In 1960, John Steinbeck set out to reconnect with America accompanied by one companion, an “intuitive” standard poodle named Charley. The tale was recounted in the now classic book “Travels with Charley.” Steinbeck met the idea of the expedition with both excitement and trepidation. In July of 2012, I set out with my daughter, Whitney, to reconnect with the teenager turned young woman who had so matured, since leaving home for college three years earlier. My stated objectives were to celebrate her 21st birthday and introduce Whitney to the wonders of wine country. This father/daughter excursion was one I met, much like Steinbeck, with both excitement and trepidation.
How does a rodeo queen from West Texas transition from a career as an immunology researcher at the National Institutes of Health to ultimately becoming one of the up and coming Next-Gen Napa Valley winemakers, all by the age of 31?
We met Kristy Melton, Clos Du Val’s first female winemaker in it’s 40-year history, at a small tasting in Austin earlier this summer. As she says later in this interview, she is not the stereo-typical “older man with dirty work boots and a dog by my side” winemaker. We enjoyed her youthful enthusiasm and passion for winemaking, not to mention her sharp wit. Kristy Melton may not be a winemaking name you know today…No doubt however, it is a name you will be hearing much more about very soon.
It was the birth and adolescence of our children that slowed the wine-stained part of our lives and seemed to bring it all into perspective. While my passion for wine and winemaking never died, for the next 20 years it often took a backseat to soccer and volleyball games, golf tournaments and ski races as by then we had relocated to Colorado to find a simpler lifestyle in the mountains.
But a true passion, like a long lost love, never dies. And while we may stray from our roots, it is those very roots that anchor us and call us home. Those two roots for me are wine and Austin, Texas. As the children left for college, Donna and I began to migrate back to the wine-stained lifestyle we enjoyed so much, now more mature and less prone to excessive hedonism. And we purchased a small place in Austin and reunited with many of our wine friends there, if only part-time. It was not long before my smoldering passion for wine reignited into an all engulfing conflagration.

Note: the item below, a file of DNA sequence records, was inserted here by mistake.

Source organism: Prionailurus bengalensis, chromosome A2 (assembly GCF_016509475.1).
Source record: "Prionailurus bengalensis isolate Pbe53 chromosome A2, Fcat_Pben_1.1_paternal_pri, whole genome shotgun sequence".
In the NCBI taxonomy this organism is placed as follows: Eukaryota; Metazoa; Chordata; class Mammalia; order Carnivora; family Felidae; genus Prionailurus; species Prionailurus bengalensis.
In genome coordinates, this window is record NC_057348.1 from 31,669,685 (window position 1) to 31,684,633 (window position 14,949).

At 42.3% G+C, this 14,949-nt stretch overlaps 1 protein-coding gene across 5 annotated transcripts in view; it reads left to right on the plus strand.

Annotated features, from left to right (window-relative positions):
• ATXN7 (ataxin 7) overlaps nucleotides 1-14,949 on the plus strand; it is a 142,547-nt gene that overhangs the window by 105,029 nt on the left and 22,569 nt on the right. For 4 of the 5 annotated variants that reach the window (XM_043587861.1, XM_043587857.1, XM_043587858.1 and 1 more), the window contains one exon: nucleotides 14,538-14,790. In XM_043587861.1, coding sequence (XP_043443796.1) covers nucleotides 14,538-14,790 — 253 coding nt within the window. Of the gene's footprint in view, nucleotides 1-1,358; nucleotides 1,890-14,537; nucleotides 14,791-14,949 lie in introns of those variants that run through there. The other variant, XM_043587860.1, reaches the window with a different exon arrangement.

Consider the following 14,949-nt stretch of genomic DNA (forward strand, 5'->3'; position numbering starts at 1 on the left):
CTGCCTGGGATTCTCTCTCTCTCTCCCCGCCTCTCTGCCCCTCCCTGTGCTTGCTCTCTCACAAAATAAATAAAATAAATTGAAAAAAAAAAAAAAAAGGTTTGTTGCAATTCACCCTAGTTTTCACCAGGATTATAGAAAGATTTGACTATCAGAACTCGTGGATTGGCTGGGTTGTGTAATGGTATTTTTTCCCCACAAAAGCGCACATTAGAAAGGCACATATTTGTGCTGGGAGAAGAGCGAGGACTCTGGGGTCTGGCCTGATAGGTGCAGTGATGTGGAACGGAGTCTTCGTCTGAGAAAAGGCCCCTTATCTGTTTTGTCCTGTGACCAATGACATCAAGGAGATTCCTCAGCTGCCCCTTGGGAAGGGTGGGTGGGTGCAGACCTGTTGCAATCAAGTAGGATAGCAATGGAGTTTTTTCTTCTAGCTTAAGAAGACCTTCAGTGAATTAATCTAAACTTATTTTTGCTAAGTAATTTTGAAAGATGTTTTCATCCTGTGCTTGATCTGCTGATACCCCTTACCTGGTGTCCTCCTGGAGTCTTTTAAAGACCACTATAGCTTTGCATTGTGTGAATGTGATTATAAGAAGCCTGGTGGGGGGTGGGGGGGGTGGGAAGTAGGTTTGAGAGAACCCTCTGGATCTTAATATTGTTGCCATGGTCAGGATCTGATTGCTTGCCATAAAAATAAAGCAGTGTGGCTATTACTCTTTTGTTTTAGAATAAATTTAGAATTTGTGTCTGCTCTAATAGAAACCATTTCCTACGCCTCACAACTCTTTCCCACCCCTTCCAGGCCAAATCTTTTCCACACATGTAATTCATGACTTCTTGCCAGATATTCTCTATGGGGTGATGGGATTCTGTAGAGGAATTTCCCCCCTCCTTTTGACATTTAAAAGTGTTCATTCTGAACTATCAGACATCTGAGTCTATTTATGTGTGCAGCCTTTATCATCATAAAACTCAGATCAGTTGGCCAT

Hey B&B Wineauxs… Here is a great chance to bid on some amazing Napa Valley experiences and rare wines that would make any wine lover drool! Even better, you get to help some families in need. Bidding runs from Friday, March 30 at 8:00 am through Monday, April 2nd at 8:00 pm.
Late in the fall of 1983, John, an eccentric wine-business friend, insisted we join him and his wife, Jennifer, on a trip to Napa and Sonoma. The excursion included events that would ultimately change both our wine-stained lives forever. We flew into San Francisco and rented a white Lincoln Towne Car, the size of a small yacht. We cruised across the bay and into wine country. I was mesmerized. In November, with harvest completed many of the vineyards still had leaves of rustic red, yellow and harvest gold. The trip had many memorable moments, including the haunted San Francisco B&B’s where John insisted we stay. Lest we forget the corner sushi bar whose concept of hospitality was to curse in Japanese as you entered.
Donna spent the whole trip politely passing on any red wine tastings, limiting herself to whites. She had yet to develop a taste for rich red wines with their structured tannins. As if acting in unison, the red wines would begin to pour and her right hand would cover the wine glass. That was until the moment in the living area of our Healdsburg B&B when Donna lost her cabernet virginity. Around four in the afternoon we sat with a few other guests to share the day’s wine tasting bounty. John opened a bottle of Jordan Cabernet and insisted Donna give it a full-on chance. With much trepidation, she lifted the glass to her lips and took a sip, letting the wine settle on her palate. At that instant she knew what she had been missing all along.